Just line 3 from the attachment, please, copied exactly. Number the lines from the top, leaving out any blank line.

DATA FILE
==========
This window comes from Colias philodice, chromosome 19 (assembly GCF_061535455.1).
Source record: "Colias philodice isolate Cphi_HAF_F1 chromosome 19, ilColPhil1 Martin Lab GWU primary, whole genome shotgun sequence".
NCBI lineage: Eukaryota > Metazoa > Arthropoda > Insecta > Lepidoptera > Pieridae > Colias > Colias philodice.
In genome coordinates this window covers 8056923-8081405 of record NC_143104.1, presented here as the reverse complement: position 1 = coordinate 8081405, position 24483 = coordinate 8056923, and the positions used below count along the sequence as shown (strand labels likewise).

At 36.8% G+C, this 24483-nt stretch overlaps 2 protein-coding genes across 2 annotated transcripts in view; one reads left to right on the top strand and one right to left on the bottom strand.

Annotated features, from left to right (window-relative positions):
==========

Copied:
NCBI lineage: Eukaryota > Metazoa > Arthropoda > Insecta > Lepidoptera > Pieridae > Colias > Colias philodice.